|Matthew Henry's Concise Commentary|
1:6-14 John the Baptist came to bear witness concerning Jesus. Nothing more fully shows the darkness of men's minds, than that when the Light had appeared, there needed a witness to call attention to it. Christ was the true Light; that great Light which deserves to be called so. By his Spirit and grace he enlightens all that are enlightened to salvation; and those that are not enlightened by him, perish in darkness. Christ was in the world when he took our nature upon him, and dwelt among us. The Son of the Highest was here in this lower world. He was in the world, but not of it. He came to save a lost world, because it was a world of his own making. Yet the world knew him not. When he comes as a Judge, the world shall know him. Many say that they are Christ's own, yet do not receive him, because they will not part with their sins, nor have him to reign over them. All the children of God are born again. This new birth is through the word of God as the means, 1Pe 1:23, and by the Spirit of God as the Author. By his Divine presence Christ always was in the world. But now that the fulness of time was come, he was, after another manner, God manifested in the flesh. But observe the beams of his Divine glory, which darted through this veil of flesh. Men discover their weaknesses to those most familiar with them, but it was not so with Christ; those most intimate with him saw most of his glory. Although he was in the form of a servant, as to outward circumstances, yet, in respect of graces, his form was like the Son of God His Divine glory appeared in the holiness of his doctrine, and in his miracles. He was full of grace, fully acceptable to his Father, therefore qualified to plead for us; and full of truth, fully aware of the things he was to reveal.
Verse 8. - A solemn warning is given, which forever discriminates the ministry of man from the eternal ministry of the Logos. He (John, and with him all the prophetic, Levitical, ascetic teachers in all ages) was not the Light, but [he was or came] that he might bear witness of the Light. The ἵνα depends upon some unexpressed verbal thought; for even in the passages where it stands alone (John 9:3; John 13:18; John 14:31; John 15:25) the reference is not obscure to some pre-existing or involved verb. The distinction here drawn between John and the Light is thought by some expositors to point to the condition of the Ephesian Church, in the neighbourhood of which there still lingered some who placed John in even a higher position than that accorded to Jesus (Acts 19:3, 4); but the teaching of the evangelist is far more comprehensive than this. The Light of men has higher source and wider range of operation than that of any prophetic man. All that he, that any seer whatsoever can do, is to bear witness to it. The prophets, from Moses to John, derived all their power, their sanction, and the corroboration of their message, from the Logos light shining through conscience and blazing through providential events and burning up the stubble of human action with unquenchable fire. The prophets are not the light of God; they are sent to bear witness to it.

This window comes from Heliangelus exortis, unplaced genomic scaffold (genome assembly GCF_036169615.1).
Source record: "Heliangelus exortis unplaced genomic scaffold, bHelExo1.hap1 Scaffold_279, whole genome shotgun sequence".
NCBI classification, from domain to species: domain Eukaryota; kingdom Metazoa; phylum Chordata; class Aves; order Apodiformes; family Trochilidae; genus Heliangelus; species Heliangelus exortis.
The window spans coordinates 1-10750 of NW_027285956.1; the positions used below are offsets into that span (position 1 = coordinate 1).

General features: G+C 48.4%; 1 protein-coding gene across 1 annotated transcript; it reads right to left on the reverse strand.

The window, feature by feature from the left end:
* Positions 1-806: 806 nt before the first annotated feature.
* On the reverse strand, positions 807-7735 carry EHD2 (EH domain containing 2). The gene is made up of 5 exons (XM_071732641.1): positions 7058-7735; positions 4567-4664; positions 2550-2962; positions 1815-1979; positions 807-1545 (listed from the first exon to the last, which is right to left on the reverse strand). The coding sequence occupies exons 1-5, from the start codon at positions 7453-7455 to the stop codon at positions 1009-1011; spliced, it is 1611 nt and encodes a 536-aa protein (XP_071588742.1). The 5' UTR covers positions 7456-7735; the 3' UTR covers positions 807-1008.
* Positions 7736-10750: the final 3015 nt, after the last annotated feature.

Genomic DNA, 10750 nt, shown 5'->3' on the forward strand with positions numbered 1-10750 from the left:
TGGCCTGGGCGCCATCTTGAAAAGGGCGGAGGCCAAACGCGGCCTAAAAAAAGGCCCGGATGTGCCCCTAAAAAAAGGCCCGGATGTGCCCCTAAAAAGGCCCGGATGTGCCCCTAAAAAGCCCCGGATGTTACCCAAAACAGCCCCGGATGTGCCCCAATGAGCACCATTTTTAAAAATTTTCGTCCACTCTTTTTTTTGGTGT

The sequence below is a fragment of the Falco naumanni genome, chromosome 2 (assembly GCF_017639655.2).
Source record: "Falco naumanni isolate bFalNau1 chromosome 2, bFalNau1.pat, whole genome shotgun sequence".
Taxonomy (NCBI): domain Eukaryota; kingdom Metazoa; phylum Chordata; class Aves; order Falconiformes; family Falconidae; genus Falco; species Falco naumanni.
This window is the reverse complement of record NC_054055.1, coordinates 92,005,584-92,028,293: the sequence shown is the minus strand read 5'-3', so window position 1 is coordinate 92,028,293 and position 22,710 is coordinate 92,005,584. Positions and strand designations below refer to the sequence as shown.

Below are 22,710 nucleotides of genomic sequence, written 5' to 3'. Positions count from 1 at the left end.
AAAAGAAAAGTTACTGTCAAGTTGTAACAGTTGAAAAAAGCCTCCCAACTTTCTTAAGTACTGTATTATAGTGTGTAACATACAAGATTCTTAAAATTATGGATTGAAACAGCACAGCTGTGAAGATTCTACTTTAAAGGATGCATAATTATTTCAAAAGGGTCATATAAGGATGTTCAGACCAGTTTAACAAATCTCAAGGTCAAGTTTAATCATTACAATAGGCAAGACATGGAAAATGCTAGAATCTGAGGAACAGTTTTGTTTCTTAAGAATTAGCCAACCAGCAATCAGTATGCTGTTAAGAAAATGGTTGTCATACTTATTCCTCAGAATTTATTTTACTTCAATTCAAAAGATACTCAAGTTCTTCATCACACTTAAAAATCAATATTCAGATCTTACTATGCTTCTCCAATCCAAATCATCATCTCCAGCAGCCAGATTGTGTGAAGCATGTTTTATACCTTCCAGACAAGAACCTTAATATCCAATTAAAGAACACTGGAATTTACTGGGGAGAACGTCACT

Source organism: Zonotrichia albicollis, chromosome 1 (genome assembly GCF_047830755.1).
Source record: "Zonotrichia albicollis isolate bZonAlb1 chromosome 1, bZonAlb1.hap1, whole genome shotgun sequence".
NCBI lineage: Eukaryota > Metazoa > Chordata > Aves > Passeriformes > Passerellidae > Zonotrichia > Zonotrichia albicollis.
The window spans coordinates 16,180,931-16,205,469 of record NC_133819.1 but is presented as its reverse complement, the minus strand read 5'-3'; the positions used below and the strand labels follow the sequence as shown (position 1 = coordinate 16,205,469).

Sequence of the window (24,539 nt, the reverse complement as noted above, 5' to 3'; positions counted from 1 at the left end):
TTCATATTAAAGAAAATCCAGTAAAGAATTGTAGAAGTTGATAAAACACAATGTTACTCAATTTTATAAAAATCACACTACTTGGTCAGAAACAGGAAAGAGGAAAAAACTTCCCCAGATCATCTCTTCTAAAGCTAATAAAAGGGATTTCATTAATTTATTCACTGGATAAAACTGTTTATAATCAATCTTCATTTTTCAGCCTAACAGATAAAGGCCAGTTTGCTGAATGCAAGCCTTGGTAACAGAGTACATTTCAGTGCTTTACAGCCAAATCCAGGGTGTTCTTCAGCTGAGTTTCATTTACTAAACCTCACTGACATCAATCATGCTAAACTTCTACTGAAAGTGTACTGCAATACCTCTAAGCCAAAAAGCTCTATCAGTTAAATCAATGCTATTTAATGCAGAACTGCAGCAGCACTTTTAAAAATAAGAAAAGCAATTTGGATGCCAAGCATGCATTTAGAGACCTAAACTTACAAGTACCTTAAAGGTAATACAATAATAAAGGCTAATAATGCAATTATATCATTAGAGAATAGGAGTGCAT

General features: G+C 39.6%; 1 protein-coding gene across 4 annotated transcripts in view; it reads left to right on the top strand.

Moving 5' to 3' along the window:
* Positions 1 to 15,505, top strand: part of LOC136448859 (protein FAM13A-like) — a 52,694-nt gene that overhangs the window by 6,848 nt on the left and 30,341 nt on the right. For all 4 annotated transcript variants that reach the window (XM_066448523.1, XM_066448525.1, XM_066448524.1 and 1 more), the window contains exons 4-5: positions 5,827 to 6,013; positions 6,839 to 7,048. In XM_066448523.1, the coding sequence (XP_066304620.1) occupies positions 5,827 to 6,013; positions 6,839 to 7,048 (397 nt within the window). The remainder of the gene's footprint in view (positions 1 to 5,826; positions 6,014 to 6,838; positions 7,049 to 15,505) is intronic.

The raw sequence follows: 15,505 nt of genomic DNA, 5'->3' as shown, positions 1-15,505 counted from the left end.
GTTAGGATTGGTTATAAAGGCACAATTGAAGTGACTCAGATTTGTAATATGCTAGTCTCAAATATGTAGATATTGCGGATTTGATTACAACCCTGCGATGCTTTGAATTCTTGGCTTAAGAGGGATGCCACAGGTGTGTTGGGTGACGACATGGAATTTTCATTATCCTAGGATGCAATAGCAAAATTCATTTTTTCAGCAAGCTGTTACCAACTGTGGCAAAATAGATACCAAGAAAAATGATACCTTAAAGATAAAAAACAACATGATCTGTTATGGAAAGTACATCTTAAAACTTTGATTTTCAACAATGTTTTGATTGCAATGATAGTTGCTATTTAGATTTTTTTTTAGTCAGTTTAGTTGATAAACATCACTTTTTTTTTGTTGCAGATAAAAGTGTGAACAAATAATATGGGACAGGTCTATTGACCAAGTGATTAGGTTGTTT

Gill's Exposition of the Entire Bible
He was not that light,.... He was a light; he was the forerunner of the sun of righteousness, the "phosphorus" of the Gospel day; he had great light in him; he knew that the Messiah was ready to come, and declared it; and upon his baptism he knew him personally, and signified him to others: he had great light into the person and work of Christ; and into the way of salvation by him, and remission of sins through him; into the doctrines of faith in Christ, and of evangelical repentance towards God; and into the abolition of the legal Mosaic and Jewish dispensation; and was an instrument of giving light to others; yea, he was a burning and shining light, in whose light the Jews rejoiced, at least for a season: but then he was not that light, the word and wisdom of God; that uncreated light that dwelt with him from all eternity; nor that which was the light of men, from the creation; nor that light, which was of old promised to the saints and patriarchs of the Old Testament, and shone in the ordinances and predictions of that state; nor that fountain and giver of light, of every sort, to men; not that light in which is no darkness, and always shines; not that true light, or sun of righteousness, the Messiah, or that lightens every man that comes into the world:
but was sent to bear witness of that light; which is repeated, to distinguish him from that light; to show what he was sent for, and that he acted according to his mission; and to express the honourableness to his work.
Jamieson-Fausset-Brown Bible Commentary
8. not that Light—(See on Joh 5:35). What a testimony to John to have to explain that "he was not that Light!" Yet was he but a foil to set it off, his night-taper dwindling before the Dayspring from on high (Joh 3:30).
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